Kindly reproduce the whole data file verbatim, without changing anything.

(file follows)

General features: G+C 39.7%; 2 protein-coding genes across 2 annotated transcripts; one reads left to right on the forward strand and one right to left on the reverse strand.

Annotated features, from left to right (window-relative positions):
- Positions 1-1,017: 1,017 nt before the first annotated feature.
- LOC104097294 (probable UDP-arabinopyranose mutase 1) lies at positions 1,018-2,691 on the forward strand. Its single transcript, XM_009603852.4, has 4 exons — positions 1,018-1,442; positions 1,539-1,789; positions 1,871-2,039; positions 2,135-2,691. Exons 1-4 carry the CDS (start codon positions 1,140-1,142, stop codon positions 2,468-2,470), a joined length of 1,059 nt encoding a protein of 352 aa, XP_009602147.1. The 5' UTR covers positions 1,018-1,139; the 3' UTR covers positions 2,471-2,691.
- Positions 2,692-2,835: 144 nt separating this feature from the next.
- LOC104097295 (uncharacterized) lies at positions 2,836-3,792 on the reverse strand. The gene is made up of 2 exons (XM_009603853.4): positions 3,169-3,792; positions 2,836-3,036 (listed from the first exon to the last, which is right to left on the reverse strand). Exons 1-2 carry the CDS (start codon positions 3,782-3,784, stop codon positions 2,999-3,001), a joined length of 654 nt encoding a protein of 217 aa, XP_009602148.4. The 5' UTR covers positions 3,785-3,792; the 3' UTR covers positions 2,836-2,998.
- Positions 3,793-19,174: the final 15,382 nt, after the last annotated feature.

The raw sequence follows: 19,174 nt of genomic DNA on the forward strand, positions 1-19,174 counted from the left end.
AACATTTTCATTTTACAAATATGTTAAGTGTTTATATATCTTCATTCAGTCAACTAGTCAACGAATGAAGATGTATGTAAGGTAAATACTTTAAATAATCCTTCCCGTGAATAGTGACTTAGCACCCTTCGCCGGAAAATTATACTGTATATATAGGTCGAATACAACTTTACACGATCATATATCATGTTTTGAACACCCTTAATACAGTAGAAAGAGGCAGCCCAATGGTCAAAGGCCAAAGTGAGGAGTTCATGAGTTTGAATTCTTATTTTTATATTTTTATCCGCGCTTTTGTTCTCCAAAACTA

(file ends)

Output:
General features: G+C 39.7%; 2 protein-coding genes across 2 annotated transcripts; one reads left to right on the forward strand and one right to left on the reverse strand.

Annotated features, from left to right (window-relative positions):
- Positions 1-1,017: 1,017 nt before the first annotated feature.
- LOC104097294 (probable UDP-arabinopyranose mutase 1) lies at positions 1,018-2,691 on the forward strand. Its single transcript, XM_009603852.4, has 4 exons — positions 1,018-1,442; positions 1,539-1,789; positions 1,871-2,039; positions 2,135-2,691. Exons 1-4 carry the CDS (start codon positions 1,140-1,142, stop codon positions 2,468-2,470), a joined length of 1,059 nt encoding a protein of 352 aa, XP_009602147.1. The 5' UTR covers positions 1,018-1,139; the 3' UTR covers positions 2,471-2,691.
- Positions 2,692-2,835: 144 nt separating this feature from the next.
- LOC104097295 (uncharacterized) lies at positions 2,836-3,792 on the reverse strand. The gene is made up of 2 exons (XM_009603853.4): positions 3,169-3,792; positions 2,836-3,036 (listed from the first exon to the last, which is right to left on the reverse strand). Exons 1-2 carry the CDS (start codon positions 3,782-3,784, stop codon positions 2,999-3,001), a joined length of 654 nt encoding a protein of 217 aa, XP_009602148.4. The 5' UTR covers positions 3,785-3,792; the 3' UTR covers positions 2,836-2,998.
- Positions 3,793-19,174: the final 15,382 nt, after the last annotated feature.

The raw sequence follows: 19,174 nt of genomic DNA on the forward strand, positions 1-19,174 counted from the left end.
AACATTTTCATTTTACAAATATGTTAAGTGTTTATATATCTTCATTCAGTCAACTAGTCAACGAATGAAGATGTATGTAAGGTAAATACTTTAAATAATCCTTCCCGTGAATAGTGACTTAGCACCCTTCGCCGGAAAATTATACTGTATATATAGGTCGAATACAACTTTACACGATCATATATCATGTTTTGAACACCCTTAATACAGTAGAAAGAGGCAGCCCAATGGTCAAAGGCCAAAGTGAGGAGTTCATGAGTTTGAATTCTTATTTTTATATTTTTATCCGCGCTTTTGTTCTCCAAAACTA